Montenegro has been pivoting towards the West since voting for independence from Serbia in 2006.
US President Donald Trump on Tuesday signed the US instrument of ratification for Montenegro's accession to NATO, the White House said in a statement.
Last month the Senate overwhelmingly backed the expansion of NATO to allow Montenegro to join the alliance, hoping to send a message that the United States will push back against Russian efforts to increase its influence in Europe.
The foreign ministers of NATO member states invited Montenegro to join the military alliance as its 29th member in December 2015.
NATO last expanded eight years ago with the joining of Albania and Croatia.
Russia, which has close economic ties with Montenegro, has repeatedly objected to the country joining NATO and has also said it would consider such a move a "provocation," and a threat to stability in the western Balkans.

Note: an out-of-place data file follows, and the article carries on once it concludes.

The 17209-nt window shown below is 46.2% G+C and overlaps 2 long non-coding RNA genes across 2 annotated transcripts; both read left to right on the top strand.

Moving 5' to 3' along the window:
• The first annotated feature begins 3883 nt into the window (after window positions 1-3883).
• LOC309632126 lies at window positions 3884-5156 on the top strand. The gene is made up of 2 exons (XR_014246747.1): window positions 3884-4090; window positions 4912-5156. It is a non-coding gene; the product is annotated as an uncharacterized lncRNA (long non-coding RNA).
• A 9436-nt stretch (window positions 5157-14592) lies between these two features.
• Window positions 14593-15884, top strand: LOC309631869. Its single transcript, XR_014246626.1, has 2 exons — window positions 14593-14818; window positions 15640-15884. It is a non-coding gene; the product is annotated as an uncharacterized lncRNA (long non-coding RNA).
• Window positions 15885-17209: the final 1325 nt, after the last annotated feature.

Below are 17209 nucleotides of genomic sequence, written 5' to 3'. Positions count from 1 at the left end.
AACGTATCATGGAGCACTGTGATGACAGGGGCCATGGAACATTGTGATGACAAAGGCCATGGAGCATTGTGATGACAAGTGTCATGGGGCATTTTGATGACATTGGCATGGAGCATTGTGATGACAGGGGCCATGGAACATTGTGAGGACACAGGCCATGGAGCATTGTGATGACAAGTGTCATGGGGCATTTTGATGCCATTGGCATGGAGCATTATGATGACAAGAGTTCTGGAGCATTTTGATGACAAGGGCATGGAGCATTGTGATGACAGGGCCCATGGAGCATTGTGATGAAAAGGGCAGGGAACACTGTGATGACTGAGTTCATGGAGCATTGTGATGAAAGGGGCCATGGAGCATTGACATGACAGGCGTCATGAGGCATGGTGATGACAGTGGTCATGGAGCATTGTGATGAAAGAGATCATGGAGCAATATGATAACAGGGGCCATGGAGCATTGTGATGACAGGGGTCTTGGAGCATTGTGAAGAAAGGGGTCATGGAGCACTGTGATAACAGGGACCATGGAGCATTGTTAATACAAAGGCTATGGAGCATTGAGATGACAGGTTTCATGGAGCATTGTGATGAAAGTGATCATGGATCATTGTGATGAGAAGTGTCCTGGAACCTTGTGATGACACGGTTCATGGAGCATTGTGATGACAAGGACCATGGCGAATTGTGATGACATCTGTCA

Tensions between NATO and Russia have been rising since Moscow unilaterally annexed Crimea and has given support to separatist forces in eastern Ukraine.
Montenegrins divided on NATO
NATO's invitation had also met opposition within Montenegro. Opposition figures in the country still hold NATO accountable for bombing Montenegro back in 1999 when it was part of the state of Serbia.
NATO staged a 79-day bombing campaign against Serbia and Montenegro to force Slobodan Milosevic's forces to withdraw from Kosovo.
Montenegro was the last state to break off from Serbia, which constituted the heartland of what was once the Socialist Federal Republic of Yugoslavia.
In late 2016, Montenegrin authorities claimed to have thwarted an attempt by Serb and Russian nationalists to assassinate then-prime minister Milo Djukanovic and get an opposition alliance into power.
They allegedly coordinated the coup plot from Serbia and tracked Djukanovic's movements.
The suspects reportedly escaped to Russia.
Russia has denied involvement, but has actively supported local groups that oppose Montenegro, a traditional Slavic ally, from joining NATO.